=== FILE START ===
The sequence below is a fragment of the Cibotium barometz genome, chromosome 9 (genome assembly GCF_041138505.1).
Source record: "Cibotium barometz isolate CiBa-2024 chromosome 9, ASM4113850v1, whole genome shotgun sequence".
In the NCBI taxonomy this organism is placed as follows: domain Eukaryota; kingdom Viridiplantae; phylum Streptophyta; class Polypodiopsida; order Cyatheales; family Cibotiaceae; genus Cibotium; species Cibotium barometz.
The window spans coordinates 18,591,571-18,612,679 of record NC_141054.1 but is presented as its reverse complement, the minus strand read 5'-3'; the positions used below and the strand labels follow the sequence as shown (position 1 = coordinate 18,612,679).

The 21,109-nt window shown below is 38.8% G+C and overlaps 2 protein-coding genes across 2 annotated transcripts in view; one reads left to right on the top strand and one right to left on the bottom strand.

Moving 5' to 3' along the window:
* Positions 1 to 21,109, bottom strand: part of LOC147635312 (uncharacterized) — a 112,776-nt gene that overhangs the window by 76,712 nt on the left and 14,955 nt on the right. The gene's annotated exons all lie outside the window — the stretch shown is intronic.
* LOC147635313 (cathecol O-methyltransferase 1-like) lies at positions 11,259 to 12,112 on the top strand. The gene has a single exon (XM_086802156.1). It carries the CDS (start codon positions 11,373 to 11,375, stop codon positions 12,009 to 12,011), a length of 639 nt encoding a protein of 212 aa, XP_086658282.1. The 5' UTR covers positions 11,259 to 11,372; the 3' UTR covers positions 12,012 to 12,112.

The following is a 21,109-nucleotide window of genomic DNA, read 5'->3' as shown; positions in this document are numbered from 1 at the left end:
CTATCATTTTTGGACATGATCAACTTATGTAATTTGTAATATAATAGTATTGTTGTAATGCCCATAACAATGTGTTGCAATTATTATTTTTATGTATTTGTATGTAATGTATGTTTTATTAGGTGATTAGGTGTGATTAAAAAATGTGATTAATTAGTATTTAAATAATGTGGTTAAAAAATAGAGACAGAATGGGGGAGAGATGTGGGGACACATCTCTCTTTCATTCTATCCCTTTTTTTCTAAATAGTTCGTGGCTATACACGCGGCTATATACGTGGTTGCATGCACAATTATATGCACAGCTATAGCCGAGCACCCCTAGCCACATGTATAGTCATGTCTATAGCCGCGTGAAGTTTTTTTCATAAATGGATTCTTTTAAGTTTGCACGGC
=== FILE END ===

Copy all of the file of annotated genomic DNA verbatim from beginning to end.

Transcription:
The sequence below is a fragment of the Cibotium barometz genome, chromosome 9 (genome assembly GCF_041138505.1).
Source record: "Cibotium barometz isolate CiBa-2024 chromosome 9, ASM4113850v1, whole genome shotgun sequence".
In the NCBI taxonomy this organism is placed as follows: domain Eukaryota; kingdom Viridiplantae; phylum Streptophyta; class Polypodiopsida; order Cyatheales; family Cibotiaceae; genus Cibotium; species Cibotium barometz.
The window spans coordinates 18,591,571-18,612,679 of record NC_141054.1 but is presented as its reverse complement, the minus strand read 5'-3'; the positions used below and the strand labels follow the sequence as shown (position 1 = coordinate 18,612,679).

The 21,109-nt window shown below is 38.8% G+C and overlaps 2 protein-coding genes across 2 annotated transcripts in view; one reads left to right on the top strand and one right to left on the bottom strand.

Moving 5' to 3' along the window:
* Positions 1 to 21,109, bottom strand: part of LOC147635312 (uncharacterized) — a 112,776-nt gene that overhangs the window by 76,712 nt on the left and 14,955 nt on the right. The gene's annotated exons all lie outside the window — the stretch shown is intronic.
* LOC147635313 (cathecol O-methyltransferase 1-like) lies at positions 11,259 to 12,112 on the top strand. The gene has a single exon (XM_086802156.1). It carries the CDS (start codon positions 11,373 to 11,375, stop codon positions 12,009 to 12,011), a length of 639 nt encoding a protein of 212 aa, XP_086658282.1. The 5' UTR covers positions 11,259 to 11,372; the 3' UTR covers positions 12,012 to 12,112.

The following is a 21,109-nucleotide window of genomic DNA, read 5'->3' as shown; positions in this document are numbered from 1 at the left end:
CTATCATTTTTGGACATGATCAACTTATGTAATTTGTAATATAATAGTATTGTTGTAATGCCCATAACAATGTGTTGCAATTATTATTTTTATGTATTTGTATGTAATGTATGTTTTATTAGGTGATTAGGTGTGATTAAAAAATGTGATTAATTAGTATTTAAATAATGTGGTTAAAAAATAGAGACAGAATGGGGGAGAGATGTGGGGACACATCTCTCTTTCATTCTATCCCTTTTTTTCTAAATAGTTCGTGGCTATACACGCGGCTATATACGTGGTTGCATGCACAATTATATGCACAGCTATAGCCGAGCACCCCTAGCCACATGTATAGTCATGTCTATAGCCGCGTGAAGTTTTTTTCATAAATGGATTCTTTTAAGTTTGCACGGC